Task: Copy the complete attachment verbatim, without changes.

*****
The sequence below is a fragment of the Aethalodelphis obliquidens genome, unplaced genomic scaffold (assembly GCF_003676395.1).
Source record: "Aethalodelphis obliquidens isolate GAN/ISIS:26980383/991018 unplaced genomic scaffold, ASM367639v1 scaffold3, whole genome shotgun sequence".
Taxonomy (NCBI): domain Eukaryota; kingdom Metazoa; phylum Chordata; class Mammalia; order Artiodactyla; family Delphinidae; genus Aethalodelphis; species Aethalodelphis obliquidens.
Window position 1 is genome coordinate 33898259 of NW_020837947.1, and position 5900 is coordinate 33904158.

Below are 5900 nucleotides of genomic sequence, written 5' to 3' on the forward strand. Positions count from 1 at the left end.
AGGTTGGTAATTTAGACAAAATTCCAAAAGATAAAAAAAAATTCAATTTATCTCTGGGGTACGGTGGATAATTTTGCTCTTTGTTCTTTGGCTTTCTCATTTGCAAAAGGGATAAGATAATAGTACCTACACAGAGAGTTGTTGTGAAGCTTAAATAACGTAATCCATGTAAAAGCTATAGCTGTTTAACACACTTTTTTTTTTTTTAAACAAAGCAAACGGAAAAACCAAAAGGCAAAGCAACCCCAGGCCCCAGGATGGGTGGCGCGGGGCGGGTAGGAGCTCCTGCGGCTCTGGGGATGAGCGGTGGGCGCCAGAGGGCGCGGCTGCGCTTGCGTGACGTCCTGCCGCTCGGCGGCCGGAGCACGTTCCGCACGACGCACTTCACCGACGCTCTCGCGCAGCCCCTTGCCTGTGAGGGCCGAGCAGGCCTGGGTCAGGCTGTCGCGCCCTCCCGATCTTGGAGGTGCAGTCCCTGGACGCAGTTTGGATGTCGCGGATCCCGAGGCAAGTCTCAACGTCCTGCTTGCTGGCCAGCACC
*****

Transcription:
The sequence below is a fragment of the Aethalodelphis obliquidens genome, unplaced genomic scaffold (assembly GCF_003676395.1).
Source record: "Aethalodelphis obliquidens isolate GAN/ISIS:26980383/991018 unplaced genomic scaffold, ASM367639v1 scaffold3, whole genome shotgun sequence".
Taxonomy (NCBI): domain Eukaryota; kingdom Metazoa; phylum Chordata; class Mammalia; order Artiodactyla; family Delphinidae; genus Aethalodelphis; species Aethalodelphis obliquidens.
Window position 1 is genome coordinate 33898259 of NW_020837947.1, and position 5900 is coordinate 33904158.

Below are 5900 nucleotides of genomic sequence, written 5' to 3' on the forward strand. Positions count from 1 at the left end.
AGGTTGGTAATTTAGACAAAATTCCAAAAGATAAAAAAAAATTCAATTTATCTCTGGGGTACGGTGGATAATTTTGCTCTTTGTTCTTTGGCTTTCTCATTTGCAAAAGGGATAAGATAATAGTACCTACACAGAGAGTTGTTGTGAAGCTTAAATAACGTAATCCATGTAAAAGCTATAGCTGTTTAACACACTTTTTTTTTTTTTAAACAAAGCAAACGGAAAAACCAAAAGGCAAAGCAACCCCAGGCCCCAGGATGGGTGGCGCGGGGCGGGTAGGAGCTCCTGCGGCTCTGGGGATGAGCGGTGGGCGCCAGAGGGCGCGGCTGCGCTTGCGTGACGTCCTGCCGCTCGGCGGCCGGAGCACGTTCCGCACGACGCACTTCACCGACGCTCTCGCGCAGCCCCTTGCCTGTGAGGGCCGAGCAGGCCTGGGTCAGGCTGTCGCGCCCTCCCGATCTTGGAGGTGCAGTCCCTGGACGCAGTTTGGATGTCGCGGATCCCGAGGCAAGTCTCAACGTCCTGCTTGCTGGCCAGCACC